Slow boat to China Slow boat to China Slow boat to China

Slow boat to China

Mark Eames 

Last year over 36,000 cattle were exported live from New Zealand. Almost all of these headed to China to stock dairy farms. This number is expected to increase this year, and for the next few years it seems that the demand for our dairy stock will increase further.

In June I got to experience first-hand the logistics of shipping cattle from NZ to China. Totally Vets was commissioned to provide a veterinarian to accompany a shipment of nearly 2000 rising one year old dairy heifers and I was the lucky one to get the nod.

I boarded the MV Falconia, a 40 year old, purpose-built, cattle ship in Napier. Also on board for the 23 day journey were 16 Filipino officers and crew, an Aussie stockman, 1781 Friesian and 200 Jersey heifers. We set out into the rough seas of Hawkes Bay in the tail end of a wintry blast, with three metre swells tossing the 100 meter ship around like a cork. I was a bit green around the gills that first day and needed a few breaks from the cattle decks to quell the nausea. Thankfully, it only took a day to get my sea-legs and the ocean gradually calmed for the rest of the trip!

We sailed close to New Caledonia, Solomon Islands and Papua New Guinea, but not quite close enough to see land. The sight of another ship became an exciting highlight of my day!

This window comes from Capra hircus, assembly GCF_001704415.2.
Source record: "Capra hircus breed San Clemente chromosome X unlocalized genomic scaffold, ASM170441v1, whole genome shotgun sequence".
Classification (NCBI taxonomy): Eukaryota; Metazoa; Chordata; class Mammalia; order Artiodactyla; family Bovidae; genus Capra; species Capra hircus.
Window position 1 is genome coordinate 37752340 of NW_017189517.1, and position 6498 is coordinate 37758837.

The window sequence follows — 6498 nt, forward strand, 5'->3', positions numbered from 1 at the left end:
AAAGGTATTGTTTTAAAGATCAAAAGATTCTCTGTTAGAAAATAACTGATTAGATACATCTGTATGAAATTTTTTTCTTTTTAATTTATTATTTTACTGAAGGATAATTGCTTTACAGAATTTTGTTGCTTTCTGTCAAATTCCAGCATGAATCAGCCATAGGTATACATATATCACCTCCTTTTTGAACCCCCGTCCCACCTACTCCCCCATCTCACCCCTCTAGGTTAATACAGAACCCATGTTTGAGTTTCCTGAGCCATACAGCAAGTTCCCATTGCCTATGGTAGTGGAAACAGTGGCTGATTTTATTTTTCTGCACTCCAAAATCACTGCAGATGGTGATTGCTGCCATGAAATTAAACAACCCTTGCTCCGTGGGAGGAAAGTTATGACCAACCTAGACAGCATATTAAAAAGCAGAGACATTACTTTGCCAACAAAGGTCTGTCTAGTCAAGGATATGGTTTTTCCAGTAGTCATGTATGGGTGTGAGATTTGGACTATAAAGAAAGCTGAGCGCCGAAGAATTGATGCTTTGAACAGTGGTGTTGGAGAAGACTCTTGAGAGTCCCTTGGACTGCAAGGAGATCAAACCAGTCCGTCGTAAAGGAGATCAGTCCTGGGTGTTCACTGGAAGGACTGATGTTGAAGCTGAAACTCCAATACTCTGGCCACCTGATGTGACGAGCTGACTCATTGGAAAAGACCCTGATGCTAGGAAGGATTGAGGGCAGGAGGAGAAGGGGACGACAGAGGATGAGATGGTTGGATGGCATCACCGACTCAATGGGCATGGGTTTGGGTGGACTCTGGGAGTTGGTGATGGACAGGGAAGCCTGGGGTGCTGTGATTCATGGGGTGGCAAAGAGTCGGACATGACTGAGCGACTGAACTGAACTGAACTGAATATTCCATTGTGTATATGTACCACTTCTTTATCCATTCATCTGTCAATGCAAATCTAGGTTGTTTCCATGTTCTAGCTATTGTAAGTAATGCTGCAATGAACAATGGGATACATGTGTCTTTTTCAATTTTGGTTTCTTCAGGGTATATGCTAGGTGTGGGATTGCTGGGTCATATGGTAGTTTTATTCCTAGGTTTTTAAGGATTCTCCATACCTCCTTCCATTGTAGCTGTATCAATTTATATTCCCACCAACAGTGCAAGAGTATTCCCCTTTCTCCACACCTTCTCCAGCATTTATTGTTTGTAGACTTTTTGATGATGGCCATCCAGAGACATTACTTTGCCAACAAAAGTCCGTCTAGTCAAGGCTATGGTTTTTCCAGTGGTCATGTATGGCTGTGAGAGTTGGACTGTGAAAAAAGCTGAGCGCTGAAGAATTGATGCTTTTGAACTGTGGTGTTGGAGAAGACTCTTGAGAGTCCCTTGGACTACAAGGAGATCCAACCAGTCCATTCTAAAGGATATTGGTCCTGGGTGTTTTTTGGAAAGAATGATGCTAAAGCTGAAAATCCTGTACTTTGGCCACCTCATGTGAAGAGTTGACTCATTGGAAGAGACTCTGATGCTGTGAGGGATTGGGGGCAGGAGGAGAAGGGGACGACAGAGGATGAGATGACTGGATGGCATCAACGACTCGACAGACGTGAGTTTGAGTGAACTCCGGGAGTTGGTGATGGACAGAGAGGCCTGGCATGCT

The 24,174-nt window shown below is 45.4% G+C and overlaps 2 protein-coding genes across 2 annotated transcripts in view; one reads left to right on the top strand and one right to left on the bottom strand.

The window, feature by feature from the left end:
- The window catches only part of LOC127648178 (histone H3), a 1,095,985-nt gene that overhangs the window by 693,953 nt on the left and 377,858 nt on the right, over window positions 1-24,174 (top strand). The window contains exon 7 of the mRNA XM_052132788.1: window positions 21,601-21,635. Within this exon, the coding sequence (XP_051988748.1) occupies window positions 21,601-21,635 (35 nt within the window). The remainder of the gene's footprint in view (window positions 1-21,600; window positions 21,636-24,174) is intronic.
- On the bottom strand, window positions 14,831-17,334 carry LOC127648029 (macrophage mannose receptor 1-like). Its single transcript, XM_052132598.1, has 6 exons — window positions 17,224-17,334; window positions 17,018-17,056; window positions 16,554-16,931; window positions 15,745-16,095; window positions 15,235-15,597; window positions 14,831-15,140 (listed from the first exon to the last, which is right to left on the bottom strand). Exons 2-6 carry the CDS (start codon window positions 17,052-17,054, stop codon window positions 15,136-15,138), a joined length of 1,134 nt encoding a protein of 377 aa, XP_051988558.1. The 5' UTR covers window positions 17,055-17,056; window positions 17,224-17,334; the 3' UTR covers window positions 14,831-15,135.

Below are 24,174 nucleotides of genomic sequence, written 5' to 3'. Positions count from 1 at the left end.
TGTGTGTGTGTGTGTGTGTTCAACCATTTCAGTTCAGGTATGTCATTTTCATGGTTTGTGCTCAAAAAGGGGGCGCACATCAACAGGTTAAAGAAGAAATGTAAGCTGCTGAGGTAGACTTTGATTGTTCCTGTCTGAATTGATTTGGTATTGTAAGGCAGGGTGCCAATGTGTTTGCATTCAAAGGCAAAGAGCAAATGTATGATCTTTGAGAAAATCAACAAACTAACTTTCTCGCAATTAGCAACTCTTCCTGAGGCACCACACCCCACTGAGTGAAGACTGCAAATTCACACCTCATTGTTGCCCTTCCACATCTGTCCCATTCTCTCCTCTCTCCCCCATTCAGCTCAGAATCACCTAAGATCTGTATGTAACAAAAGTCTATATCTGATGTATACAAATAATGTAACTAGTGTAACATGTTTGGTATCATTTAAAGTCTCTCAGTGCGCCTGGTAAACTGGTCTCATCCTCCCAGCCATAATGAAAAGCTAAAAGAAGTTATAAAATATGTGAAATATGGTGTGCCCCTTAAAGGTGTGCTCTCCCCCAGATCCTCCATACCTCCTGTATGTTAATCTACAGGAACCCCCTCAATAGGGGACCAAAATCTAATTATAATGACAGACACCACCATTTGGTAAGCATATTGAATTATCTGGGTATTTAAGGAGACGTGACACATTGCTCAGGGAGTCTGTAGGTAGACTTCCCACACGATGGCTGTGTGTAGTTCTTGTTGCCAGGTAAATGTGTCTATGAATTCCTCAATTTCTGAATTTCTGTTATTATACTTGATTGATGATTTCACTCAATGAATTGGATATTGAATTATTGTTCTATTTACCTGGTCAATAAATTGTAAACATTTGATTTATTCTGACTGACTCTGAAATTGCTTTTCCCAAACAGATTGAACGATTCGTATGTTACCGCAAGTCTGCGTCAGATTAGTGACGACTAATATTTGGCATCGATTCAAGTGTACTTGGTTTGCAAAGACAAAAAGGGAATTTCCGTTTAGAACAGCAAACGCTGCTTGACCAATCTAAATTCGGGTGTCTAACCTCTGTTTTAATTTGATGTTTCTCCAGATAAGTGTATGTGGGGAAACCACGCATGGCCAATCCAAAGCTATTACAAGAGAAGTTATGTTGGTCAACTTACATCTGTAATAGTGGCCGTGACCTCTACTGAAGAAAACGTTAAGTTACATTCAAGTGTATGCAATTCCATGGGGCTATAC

The cattle were housed in pens of 15-25 and the feeding, watering and washing down was done manually. The heifers ate through about 10tonnes of pellets and 1.5tonnes of chaff per day which all had to be carried to their troughs in 25kg sacks by the crew. Seawater was desalinated for the cattle to drink, but not fast enough to keep up with the 50,000L/day demand, so stored fresh water was needed as well.

The stockman and I walked the four cattle decks twice daily, checking the stock for any signs of ill health and making sure the feed, water, ventilation and cleanliness were adequately addressed. My job was made easy by the awesome crew and their great work ethic. I never heard a complaint or argument from any of them and they never showed any ill-will toward the cattle. It was fascinating hearing about some of their other cargo that they had shipped around the world, such as water buffalo from Italy to Phillipines and stags to Gadaffi in Libya!

We arrived in Rizhao (a small Chinese city of just 2.8million people!) where the cattle were transferred to trucks for a 20 minute drive to a quarantine facility where they would spend 45 days. It was with a mix of relief and sadness that I bid farewell to both the heifers and the crew... An amazing voyage that I feel lucky to have had the opportunity to experience!